After spending a day around the streets of San Francisco testing the cars stoplight-to-stoplight prowess and reveling in the V8 baritone echoing off downtown office buildings, it was time to see if this cat had the agility to match it's muscle. As our crew headed to the twisty two-lane roads of Mount Tamalpais for photos, I couldn't help but think that maybe testing the handling prowess of two-plus ton car with sheer vertical drops on either side wasn't such a hot idea. But that thought flew out the window as I selected "Dynamic" mode once I exited the 101. The instrument panel turned a menacing shade of red as the seat belts cinched tight to signal that the car was getting serious about dancing with some curves. As I pressed further, the light steering made the car seemingly shrink around me; losing mass in the process and gaining surprising agility. My pace quickened a bit, flattening the corners due to some engineering magic in the suspension and without a single complaint from the tires. I hustled this beast through corners at speeds that would leave lesser cars wheels up in the weeds. This cat could hustle.
Colin Chapman came rushing to mind. How did they do it? How did Jaguar make a two plus ton car bend the laws of physics? It's not natural. Nimble little sports cars were supposed to handle like this, not 17 foot long land-yachts. I chose to eliminate more electronic nannies to see if it was the car or the electronics keeping the chassis composed through the corners. With the stability control turned off, Dynamic mode engaged and the 'JaguarShift' rotated to Sport, I snapped the left paddle down into first gear. With my left foot holding the brakes, I applied just enough throttle to wake the supercharger with a couple thousand revs. Releasing the brake and flooring the gas launched the car toward the horizon as if being shot from the deck of an aircraft carrier. Sixty mph arrived in a scant 4.6 seconds with the century mark passing less than six ticks later... Wow! I was not expecting to fall in love with this car the way I had with other British beauties - namely Lotus, Morgan and Bentley. Even though two of Lotus' bantamweight Elise's weigh as much as one Jaguar XJ Supersport, the big saloon feels just as light on its feet as the diminutive two seater and never gives the impression that it is fighting above its weight class. Take the fact that it costs a bit less than its contemporaries and one can see that there’s quite a bit to be enamored with from the fabled marque.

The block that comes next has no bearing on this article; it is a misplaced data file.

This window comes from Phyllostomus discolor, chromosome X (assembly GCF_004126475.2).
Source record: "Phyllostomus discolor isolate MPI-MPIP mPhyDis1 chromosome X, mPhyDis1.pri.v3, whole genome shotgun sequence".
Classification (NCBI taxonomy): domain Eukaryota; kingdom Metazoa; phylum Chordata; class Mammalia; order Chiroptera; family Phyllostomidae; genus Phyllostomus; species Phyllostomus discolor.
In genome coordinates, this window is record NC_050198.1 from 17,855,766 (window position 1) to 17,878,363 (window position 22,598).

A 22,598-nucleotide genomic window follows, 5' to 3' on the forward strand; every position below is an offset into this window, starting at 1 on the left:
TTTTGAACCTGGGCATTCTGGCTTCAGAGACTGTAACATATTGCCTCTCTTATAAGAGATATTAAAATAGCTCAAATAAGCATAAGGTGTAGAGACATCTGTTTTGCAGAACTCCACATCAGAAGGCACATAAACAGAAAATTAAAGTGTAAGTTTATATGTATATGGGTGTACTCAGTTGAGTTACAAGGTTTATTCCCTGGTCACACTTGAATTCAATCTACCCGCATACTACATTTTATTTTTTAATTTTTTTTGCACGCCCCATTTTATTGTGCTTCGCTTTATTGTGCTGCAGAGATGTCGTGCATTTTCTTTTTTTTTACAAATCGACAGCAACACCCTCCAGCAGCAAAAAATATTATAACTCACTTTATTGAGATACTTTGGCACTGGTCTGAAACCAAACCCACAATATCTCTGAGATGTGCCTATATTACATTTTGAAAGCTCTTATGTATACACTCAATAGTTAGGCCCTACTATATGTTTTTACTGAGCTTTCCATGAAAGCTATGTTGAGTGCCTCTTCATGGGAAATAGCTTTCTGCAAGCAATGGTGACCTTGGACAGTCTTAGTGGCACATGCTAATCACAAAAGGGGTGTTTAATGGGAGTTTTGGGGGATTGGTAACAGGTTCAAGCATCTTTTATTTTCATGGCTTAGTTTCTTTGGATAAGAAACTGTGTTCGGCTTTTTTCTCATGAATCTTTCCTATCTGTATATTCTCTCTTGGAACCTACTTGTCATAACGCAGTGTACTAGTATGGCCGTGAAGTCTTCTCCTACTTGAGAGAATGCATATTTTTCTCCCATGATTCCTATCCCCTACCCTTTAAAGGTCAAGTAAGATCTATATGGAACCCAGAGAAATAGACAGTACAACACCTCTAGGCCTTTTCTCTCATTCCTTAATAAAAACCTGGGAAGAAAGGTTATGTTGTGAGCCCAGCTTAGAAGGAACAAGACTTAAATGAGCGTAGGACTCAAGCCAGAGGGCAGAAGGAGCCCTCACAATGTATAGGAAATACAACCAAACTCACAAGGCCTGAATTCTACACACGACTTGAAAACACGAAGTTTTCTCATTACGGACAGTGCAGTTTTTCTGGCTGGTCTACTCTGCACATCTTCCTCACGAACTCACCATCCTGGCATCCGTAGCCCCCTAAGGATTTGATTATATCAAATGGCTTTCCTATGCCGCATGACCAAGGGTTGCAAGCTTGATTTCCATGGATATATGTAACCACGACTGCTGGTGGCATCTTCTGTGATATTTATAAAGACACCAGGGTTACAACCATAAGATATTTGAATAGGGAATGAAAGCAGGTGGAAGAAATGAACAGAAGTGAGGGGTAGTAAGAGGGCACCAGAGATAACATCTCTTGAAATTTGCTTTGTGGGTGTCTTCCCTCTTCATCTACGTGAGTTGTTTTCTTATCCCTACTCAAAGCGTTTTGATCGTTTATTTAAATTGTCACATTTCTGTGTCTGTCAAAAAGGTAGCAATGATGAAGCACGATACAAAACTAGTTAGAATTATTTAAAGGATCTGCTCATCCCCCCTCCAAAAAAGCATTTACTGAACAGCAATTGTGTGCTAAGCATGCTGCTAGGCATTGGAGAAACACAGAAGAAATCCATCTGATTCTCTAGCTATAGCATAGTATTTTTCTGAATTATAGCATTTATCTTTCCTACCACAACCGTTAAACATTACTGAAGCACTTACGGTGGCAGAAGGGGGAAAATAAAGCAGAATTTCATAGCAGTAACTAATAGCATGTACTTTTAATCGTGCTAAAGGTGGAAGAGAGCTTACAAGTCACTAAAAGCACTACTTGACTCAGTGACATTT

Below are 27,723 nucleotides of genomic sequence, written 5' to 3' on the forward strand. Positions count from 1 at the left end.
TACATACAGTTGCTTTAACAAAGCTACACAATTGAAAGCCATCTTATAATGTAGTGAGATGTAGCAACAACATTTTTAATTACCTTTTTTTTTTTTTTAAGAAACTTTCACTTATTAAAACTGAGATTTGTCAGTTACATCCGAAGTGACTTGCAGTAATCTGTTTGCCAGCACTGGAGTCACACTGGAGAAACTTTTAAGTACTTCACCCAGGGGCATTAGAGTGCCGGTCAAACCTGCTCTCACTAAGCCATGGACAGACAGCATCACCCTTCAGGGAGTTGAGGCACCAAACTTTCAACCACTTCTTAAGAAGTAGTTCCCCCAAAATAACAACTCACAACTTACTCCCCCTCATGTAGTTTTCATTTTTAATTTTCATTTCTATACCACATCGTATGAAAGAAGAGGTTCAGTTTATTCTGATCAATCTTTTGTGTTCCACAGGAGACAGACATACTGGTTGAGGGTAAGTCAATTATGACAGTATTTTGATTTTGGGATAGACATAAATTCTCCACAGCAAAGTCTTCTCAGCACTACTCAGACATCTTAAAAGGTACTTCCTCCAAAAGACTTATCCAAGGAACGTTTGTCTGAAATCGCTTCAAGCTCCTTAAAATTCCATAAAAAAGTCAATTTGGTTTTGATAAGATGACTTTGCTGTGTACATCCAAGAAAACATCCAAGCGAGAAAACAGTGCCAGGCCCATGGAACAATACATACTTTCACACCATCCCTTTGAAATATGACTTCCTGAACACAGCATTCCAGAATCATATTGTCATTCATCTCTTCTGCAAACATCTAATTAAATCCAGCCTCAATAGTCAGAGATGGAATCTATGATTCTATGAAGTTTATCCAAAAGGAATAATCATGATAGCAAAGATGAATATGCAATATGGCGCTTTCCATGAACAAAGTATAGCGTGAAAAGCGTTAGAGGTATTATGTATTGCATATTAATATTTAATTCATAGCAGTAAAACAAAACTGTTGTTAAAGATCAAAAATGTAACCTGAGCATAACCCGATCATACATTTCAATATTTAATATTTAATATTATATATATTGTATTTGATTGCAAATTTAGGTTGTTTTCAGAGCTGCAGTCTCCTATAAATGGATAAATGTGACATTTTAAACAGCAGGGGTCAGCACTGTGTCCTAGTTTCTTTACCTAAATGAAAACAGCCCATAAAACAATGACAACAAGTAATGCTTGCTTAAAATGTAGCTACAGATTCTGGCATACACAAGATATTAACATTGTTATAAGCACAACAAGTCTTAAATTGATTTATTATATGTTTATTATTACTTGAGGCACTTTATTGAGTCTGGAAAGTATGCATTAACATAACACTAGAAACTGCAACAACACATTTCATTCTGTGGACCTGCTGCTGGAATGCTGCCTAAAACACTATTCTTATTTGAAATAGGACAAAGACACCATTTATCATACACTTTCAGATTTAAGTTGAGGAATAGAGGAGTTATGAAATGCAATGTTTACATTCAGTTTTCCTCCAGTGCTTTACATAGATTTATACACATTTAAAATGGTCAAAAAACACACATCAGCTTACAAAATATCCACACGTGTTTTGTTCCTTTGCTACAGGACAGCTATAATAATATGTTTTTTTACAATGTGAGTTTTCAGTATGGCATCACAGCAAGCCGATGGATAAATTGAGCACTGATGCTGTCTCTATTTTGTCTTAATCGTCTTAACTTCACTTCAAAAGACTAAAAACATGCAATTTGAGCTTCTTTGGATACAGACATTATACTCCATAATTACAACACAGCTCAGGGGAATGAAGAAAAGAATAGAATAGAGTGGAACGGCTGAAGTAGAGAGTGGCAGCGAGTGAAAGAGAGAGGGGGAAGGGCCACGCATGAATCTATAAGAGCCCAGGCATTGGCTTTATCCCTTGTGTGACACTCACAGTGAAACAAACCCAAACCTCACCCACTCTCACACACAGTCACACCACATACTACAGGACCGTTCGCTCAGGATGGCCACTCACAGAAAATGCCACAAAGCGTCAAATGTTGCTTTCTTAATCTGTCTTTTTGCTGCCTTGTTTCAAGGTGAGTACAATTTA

Compared to the sporting super sedans from the German manufacturers, this Jaguar has soul. Not that the others lack it, but the Jag possesses a warm and witty personality not to be found in the stiff-lipped Germans. They are all fast and exceptionally capable with each having their own drawbacks (rear seat leg/head room in the Jag. Infuriating secondary electronic controls in all cars of this segment). But the way the Jaguar's exhaust pops and backfires like an old WWII British Spitfire while coddling its occupants in an interior that would make a Bentley blush... I have to say that Jaguar has a prize fighter on their hands. An automotive Lennox Lewis - ready to enter the ring in a Savile Row suit to fight for the title against his European counterparts.